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The Wonderful Collect of Corpus Christi

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The Eucharist, 1660, artist unknown.

Lost in Translation #57

Despite assertions to the contrary, the Mass formulary and Office for the feast of Corpus Christi were almost certainly composed by St Thomas Aquinas (1225-1274) at the behest of Pope Urban IV. (Dr Donald Prudlo gives an outstanding overview of the origins of the feast here.) That includes the Collect for the feast:

Deus, qui nobis sub Sacramento mirábili passiónis tuae memoriam reliquisti: tríbue, quáesumus, ita nos Córporis et Sánguinis tui sacra mysteria venerári, ut redemptiónis tuae fructum in nobis júgiter sentiámus: Qui vivis et regnas.

Which I translate as:
O God, who in this wonderful Sacrament hast left us a memorial of Thy passion: grant us, we beseech, to venerate the sacred mysteries of Thy body and blood in such a way that we may ever sense within us the fruit of Thy redemption. Who livest and reignest.

The prayer, which is inspired by Biblical passages such as Luke 22, 19 and 1 Corinthians 11, 24-26 that describe Jesus instituting the Eucharist during the Last Supper, is noteworthy as an early example of an oration addressed to Jesus Christ, a practice that has been the subject of recent discussion (see here and here).
Further, the Collect is a useful reminder of various Catholic doctrines concerning the Eucharist.
First, the Blessed Sacrament–and the Mass that confects it–is not a reenactment of the Last Supper but a re-presencing of the suffering, death, resurrection, and ascension of Jesus Christ. As the Epistle reading for the feast reminds us, “For as often as you shall eat this bread, and drink the chalice, you shall shew the death of the Lord, until He come.” (1 Cor. 11, 26)
Second, by mentioning the sacred mysteries of Christ’s body and blood during a feast dedicated only to the Lord’s body, the Collect indirectly calls our attention to the doctrine of concomitance, the belief that even the smallest particle of the Host contains not only the whole of Christ’s body, but also His blood, soul, and divinity as well. The Resurrection of Jesus Christ from the dead means that what was separated on Good Friday (blood, body, and soul) has been reunited. And His Ascension into Heaven, where He sits in glory at the right hand of the Father, means that the reunion shall last forever: never again is Christ’s blood to be separate from His body, not even in the different species of His sacrament. As Aquinas writes in his magnificent sequence for the Mass, Lauda Sion Salvatorem.
Caro cibus, sanguis potus:
Manet tamen Christus totus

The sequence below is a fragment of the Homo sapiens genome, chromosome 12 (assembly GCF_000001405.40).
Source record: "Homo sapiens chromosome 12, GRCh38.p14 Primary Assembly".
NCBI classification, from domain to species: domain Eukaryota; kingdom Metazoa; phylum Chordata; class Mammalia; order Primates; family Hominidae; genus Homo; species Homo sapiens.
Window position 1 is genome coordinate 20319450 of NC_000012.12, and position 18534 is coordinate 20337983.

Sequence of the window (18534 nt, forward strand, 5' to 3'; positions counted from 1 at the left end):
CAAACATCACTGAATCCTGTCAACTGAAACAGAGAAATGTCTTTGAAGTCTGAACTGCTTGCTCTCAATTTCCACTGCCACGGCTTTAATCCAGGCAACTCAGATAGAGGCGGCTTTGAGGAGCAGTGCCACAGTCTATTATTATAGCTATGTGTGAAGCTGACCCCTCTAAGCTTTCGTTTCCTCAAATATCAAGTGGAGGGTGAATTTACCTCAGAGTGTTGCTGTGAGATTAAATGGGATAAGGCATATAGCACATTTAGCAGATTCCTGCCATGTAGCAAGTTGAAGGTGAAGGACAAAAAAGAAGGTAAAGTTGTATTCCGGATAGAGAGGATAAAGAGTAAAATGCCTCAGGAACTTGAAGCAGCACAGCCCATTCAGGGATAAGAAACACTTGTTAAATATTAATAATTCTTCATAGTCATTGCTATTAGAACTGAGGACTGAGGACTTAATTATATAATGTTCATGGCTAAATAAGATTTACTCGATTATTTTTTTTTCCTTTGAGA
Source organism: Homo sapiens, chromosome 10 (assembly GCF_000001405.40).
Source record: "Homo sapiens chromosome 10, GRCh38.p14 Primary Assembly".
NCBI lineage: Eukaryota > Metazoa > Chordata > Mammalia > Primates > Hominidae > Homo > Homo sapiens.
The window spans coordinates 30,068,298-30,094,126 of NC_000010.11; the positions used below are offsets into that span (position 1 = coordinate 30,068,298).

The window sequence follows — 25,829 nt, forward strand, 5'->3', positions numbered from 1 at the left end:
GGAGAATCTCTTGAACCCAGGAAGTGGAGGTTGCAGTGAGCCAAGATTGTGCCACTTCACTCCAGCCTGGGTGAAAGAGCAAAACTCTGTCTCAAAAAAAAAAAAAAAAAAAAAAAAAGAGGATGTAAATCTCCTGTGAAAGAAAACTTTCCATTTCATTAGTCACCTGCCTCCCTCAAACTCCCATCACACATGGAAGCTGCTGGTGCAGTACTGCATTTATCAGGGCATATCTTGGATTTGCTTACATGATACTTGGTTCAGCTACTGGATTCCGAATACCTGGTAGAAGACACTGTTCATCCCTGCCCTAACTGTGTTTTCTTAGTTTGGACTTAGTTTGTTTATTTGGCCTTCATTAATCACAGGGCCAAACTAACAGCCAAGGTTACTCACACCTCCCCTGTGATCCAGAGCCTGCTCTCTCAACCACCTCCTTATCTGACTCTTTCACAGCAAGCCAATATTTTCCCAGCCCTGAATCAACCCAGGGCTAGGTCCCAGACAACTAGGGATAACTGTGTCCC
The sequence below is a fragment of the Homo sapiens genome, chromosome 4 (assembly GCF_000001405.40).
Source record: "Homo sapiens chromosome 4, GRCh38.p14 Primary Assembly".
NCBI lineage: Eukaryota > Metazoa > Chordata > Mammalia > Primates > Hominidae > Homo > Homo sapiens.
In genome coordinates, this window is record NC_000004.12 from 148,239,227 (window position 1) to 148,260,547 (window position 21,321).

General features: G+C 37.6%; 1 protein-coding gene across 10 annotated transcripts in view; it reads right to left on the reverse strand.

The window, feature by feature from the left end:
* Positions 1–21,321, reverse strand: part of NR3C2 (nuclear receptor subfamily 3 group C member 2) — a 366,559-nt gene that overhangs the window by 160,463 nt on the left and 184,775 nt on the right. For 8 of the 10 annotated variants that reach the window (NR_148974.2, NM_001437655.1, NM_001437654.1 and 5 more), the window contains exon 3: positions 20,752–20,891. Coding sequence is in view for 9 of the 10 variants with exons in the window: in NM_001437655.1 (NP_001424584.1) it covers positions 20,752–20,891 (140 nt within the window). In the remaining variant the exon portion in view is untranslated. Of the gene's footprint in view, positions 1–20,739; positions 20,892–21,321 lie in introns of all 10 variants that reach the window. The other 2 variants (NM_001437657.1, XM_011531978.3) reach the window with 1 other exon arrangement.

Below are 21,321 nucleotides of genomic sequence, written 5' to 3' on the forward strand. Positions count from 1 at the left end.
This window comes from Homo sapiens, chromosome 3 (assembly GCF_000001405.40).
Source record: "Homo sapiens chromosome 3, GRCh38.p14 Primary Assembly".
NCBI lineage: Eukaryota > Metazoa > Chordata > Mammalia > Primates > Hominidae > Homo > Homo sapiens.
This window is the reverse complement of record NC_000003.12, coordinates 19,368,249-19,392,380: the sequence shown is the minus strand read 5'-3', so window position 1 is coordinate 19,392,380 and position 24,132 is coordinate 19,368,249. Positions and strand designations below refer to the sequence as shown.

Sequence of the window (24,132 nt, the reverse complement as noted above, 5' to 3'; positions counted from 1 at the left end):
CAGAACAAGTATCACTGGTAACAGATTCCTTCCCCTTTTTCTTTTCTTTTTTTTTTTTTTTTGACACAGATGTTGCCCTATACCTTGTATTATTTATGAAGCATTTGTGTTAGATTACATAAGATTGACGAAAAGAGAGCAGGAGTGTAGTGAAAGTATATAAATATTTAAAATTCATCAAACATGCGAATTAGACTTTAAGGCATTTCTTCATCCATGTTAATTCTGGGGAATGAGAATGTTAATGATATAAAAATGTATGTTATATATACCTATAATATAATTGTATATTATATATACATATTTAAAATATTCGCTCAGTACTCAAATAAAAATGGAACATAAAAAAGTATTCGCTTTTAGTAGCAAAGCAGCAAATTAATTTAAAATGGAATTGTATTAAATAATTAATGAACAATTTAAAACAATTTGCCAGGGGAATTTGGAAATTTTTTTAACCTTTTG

Sub utráque specie. 
A sumente non concísus,
Non confractus, non divísus:
Integer accípitur.
Which I translate as:
Flesh as food, blood as drink,
Yet the whole Christ remains
Under either kind.
By being consumed
He is not cut up, broken, or divided:
He is received in His entirety.
In other words–and this brings us to our third point–the Blessed Sacrament is truly wonderful. Our current bodies are marvelous things, a source of artistic and scientific amazement, but St Paul tells us that they are a mere acorn in comparison to the tree that will be our glorified bodies, the kind that Jesus Christ currently has thanks to the Resurrection. His risen body is an object of far greater wonder because it defies the laws of space, time, and matter as we know them. It is that marvelous risen body that we receive in the Eucharist, and it is one of the reasons why we will never fully understand this sacrament. In the words of the Sequence:
Quod non capis, quod non vides,
Animósa firmat fides,
Praeter rerum órdinem.
Which I translate as:
What you do not grasp, what you do not see,
An ardent Faith confirms
Outside the order of things.
Finally, the petition asks that veneration of the Eucharist will lead not simply to the fruit of redemption but to our feeling this fruit. Salvation, friendship with God, and theosis (which I take to be among the fruits of redemption) are great and wonderful things, but the only thing better than having them is knowing that you have them and rejoicing in them. Indeed, we may view the feast of Corpus Christi as an attempt to make this wish come true. By exciting our love for the Lord in His Blessed Sacrament, the feast aspires to fill us with a holy joy. For as we sing in the Sequence about this feast:
Sit laus plena, sit sonóra,
Sit jucunda, sit decóra
Mentis jubilatio.
Which I translate as:
Let our praise be full, let it resound,
Let our heart’s jubilation
Be sweet and charming.


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